So then, brethren, stand firm and hold to the traditions which you were taught by us, either by word of mouth or by letter (2 Thess. 2:15). Guard what has been entrusted to you. Avoid the godless chatter and contradictions of what is falsely called knowledge, for by professing it some have missed the mark as regards faith (1 Tim. 6:21-22).

Sunday, June 28, 2015

Mind the generation gap. Vestments making a statement.

Archdiocese of Melbourne/June 27, 2015

Note the younger priests are wearing amices that cover their clericals, as is fitting! Note the beauty of their stunning (St. Bede Studio) vestments, too.

Beauty is useless if your attitude is ugly.

Let us engage in a brief and probably useless speculation.

Might one speculate that the younger fellows appreciate Tradition more than their elderly peer?

It may very well be that all three priests are good and holy chaps. If that be the case, there is still the obvious and unnecessary dichotomy between beauty and simplicity and holiness represented by the bland chasuble. (At this point a cheeky troll chimes up and asks the rhetorical question 'Which of the three chasubles would Pope Francis' wear?' One might reply: not every good pope has been a connoisseur of fine vestments as Pope(-Emeritus) Benedict was/is. Not every pope who has worn beautiful vestments has lacked holiness and simplicity of life. All things being equal, beautiful vestments honour God in the Liturgy, not the wearer.)
A theologian who does not love art, poetry, music and nature can be dangerous. Blindness and deafness toward the beautiful are not incidental; they necessarily are reflected in his theology.—Joseph Cardinal Ratzinger (Pope-Emeritus Benedict XVI). The Ratzinger Report (p. 130).

Something... amiss?

One could argue that the younger fellows are merely expressing a passing fancy for expensive vestments. Perhaps. Given the inclusion of the amice, which is a detail that speaks to Tradition (and the important heritage of liturgical customs that reflect and make visible the Apostolic Tradition), they may be acknowledging that vestments should speak to the glory of God and permanence (Well made garments can be passed down to new priests for generations!), and are most fitting for the reverent and dignified celebration of the Holy Eucharist. The symbolism and sheer beauty of the vestments train the eyes and minds of the congregants on the beauty of God and invite the imagination into the transcendent Reality that inspires the visible signs. The banal "leafy-cross" chasuble (and matching stole underneath, visible through the translucent fabric) may be an heirloom of sorts given to the priest. That thought could be contradicted by the apparent newness of its condition. The lack of an amice and the generational difference could give one the impression that the "leafy-cross" priest lacks a fuller appreciation for the Church's rich spiritual and liturgical heritage.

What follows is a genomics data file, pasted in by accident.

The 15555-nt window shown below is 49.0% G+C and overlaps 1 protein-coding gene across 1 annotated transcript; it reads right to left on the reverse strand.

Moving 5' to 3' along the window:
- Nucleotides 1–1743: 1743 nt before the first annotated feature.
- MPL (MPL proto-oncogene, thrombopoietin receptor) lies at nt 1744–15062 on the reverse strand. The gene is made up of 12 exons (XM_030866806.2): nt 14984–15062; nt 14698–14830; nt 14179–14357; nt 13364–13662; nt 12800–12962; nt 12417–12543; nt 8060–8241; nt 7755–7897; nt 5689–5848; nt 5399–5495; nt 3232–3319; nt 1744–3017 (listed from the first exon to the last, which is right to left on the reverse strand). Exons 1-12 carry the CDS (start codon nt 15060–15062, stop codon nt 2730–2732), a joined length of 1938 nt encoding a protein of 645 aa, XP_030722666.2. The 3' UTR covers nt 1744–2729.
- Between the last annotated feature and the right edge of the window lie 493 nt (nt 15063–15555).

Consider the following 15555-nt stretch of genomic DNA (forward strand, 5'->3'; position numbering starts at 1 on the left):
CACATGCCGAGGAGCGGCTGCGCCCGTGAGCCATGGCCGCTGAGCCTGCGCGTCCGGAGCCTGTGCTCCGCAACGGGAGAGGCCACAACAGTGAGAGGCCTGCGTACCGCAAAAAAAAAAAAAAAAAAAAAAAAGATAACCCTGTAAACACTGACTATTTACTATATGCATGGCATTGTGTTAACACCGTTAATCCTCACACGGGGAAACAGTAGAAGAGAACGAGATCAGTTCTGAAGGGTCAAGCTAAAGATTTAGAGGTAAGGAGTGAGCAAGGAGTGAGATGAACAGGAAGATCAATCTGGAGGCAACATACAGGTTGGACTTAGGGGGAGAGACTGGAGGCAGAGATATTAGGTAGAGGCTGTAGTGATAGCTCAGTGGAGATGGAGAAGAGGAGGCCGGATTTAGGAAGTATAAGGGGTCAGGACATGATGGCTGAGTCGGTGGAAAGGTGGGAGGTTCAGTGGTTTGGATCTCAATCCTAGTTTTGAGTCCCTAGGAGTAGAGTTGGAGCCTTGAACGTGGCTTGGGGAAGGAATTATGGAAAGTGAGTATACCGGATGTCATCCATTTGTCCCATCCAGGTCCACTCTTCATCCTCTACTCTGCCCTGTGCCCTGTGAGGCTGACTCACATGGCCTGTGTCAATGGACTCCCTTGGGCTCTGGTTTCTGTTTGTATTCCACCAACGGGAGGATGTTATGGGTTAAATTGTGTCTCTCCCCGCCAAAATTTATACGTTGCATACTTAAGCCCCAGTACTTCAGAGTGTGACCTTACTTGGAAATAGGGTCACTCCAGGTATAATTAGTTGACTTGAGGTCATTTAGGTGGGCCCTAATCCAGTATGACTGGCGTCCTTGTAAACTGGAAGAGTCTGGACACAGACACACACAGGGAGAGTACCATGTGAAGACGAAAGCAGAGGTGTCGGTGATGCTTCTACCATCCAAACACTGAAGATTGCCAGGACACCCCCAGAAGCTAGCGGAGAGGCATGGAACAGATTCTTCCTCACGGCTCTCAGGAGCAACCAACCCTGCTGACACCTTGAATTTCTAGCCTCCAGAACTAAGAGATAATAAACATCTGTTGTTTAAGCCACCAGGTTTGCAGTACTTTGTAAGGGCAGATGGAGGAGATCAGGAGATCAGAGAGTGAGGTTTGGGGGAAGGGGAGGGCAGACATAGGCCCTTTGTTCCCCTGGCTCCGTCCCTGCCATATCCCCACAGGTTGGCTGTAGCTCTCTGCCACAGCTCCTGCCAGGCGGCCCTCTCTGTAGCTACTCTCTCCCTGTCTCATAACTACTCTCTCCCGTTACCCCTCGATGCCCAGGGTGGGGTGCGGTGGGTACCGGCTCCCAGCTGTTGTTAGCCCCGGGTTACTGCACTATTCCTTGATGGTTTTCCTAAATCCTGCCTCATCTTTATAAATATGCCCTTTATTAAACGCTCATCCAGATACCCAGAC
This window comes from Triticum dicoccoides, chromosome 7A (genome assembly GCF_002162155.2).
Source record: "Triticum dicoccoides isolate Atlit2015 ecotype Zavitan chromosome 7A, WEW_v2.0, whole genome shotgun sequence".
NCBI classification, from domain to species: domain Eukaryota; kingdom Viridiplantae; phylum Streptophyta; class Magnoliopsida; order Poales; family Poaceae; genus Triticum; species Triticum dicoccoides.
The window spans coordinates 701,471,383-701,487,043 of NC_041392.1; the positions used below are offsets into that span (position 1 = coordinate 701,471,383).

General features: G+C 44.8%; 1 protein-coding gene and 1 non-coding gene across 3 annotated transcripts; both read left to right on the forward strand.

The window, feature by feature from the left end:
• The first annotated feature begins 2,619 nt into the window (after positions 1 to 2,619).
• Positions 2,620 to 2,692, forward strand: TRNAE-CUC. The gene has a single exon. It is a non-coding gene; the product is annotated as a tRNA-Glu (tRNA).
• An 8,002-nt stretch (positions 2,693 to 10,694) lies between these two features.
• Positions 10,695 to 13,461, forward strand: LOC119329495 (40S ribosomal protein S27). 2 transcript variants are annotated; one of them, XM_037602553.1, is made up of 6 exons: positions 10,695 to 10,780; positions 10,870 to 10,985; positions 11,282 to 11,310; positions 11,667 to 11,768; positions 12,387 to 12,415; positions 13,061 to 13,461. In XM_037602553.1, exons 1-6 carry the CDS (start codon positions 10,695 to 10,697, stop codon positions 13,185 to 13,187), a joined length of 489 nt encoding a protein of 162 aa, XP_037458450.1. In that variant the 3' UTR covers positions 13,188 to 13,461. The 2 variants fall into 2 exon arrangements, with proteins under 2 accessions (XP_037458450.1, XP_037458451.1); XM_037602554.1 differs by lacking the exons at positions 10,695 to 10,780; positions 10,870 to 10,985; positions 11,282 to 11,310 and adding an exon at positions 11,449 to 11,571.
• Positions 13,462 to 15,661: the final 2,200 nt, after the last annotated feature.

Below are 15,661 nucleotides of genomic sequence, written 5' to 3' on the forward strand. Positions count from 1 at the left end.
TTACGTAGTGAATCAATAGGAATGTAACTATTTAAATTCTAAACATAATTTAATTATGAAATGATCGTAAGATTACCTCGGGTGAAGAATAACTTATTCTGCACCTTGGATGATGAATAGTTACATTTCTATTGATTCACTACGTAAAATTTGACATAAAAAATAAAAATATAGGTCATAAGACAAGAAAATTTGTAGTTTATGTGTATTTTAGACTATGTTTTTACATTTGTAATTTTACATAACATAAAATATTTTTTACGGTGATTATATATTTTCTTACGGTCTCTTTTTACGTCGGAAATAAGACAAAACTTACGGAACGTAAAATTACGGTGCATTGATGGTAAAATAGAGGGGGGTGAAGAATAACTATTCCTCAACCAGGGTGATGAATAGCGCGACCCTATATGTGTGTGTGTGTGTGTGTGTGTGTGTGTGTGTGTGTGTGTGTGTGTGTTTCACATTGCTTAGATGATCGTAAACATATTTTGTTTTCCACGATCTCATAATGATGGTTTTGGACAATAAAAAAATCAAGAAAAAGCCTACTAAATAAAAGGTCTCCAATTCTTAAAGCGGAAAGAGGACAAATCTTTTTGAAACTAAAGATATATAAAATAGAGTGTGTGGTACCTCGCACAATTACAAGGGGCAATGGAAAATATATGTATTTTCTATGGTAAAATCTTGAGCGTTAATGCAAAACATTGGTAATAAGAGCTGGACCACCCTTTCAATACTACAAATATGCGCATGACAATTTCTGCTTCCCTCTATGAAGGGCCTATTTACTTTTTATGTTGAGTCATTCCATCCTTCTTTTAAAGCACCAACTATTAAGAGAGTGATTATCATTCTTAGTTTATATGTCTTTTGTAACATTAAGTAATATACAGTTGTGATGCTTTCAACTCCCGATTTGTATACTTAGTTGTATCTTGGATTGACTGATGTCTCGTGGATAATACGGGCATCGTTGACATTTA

Or, to put it another way—bland is as bland does (wears). No offence intended.

Is the amice a key to identifying and encouraging holiness?
Prayer when donning the amice [Vatican site: Liturgical Vestments and the Vesting Prayers]:
After the washing of the hands, the vesting proper begins.
2) The priest begins with the amice, a rectangular linen cloth, which has two strings and is placed over the shoulders and around the neck; the strings are then tied about the waist. The amice has the purpose of covering the everyday clothing, even if it is the priest's clerical garb. In this sense, it is important to recall that the amice is worn even when the celebrant is wearing a modern alb, which often does not have a large opening at the neck but fits closely around the collar. (!!!!) Despite the close fitting neck of the modern alb, the everyday clothing still remains visible and it is necessary for the celebrant to cover his collar even in this case.
In the Roman Rite, the amice is donned before the alb. While putting it on the priest recites the following prayer:
Impone, Domine, capiti meo galeam salutis, ad expugnandos diabolicos incursus.
Place upon me, O Lord, the helmet of salvation, that I may overcome the assaults of the devil. (If more priests had been wearing the amice and had taken seriously the prayers, perhaps they might have avoided failing their vows and/or falling into the grievous error of the abuse of children!)
With the reference to St. Paul's Letter to the Ephesians (6:17), the amice is understood as "the helmet of salvation," that must protect him who wears it from the demon's temptations, especially evil thoughts and desires, during the liturgical celebration. This symbolism is still more clear in the custom followed since the Middle Ages by the Benedictines, Franciscans and Dominicans, who first put the amice upon their heads and then let it fall upon the chasuble or dalmatic.

See also the Oasis for Priests, Sacristans and Servers page at this blog [to visit click on link below]:
Priests—be spiritual soldiers! Don the armour of your profession to protect you from harm! May the donning of the amice be an occasion for Christ to inform you and form you with His grace.

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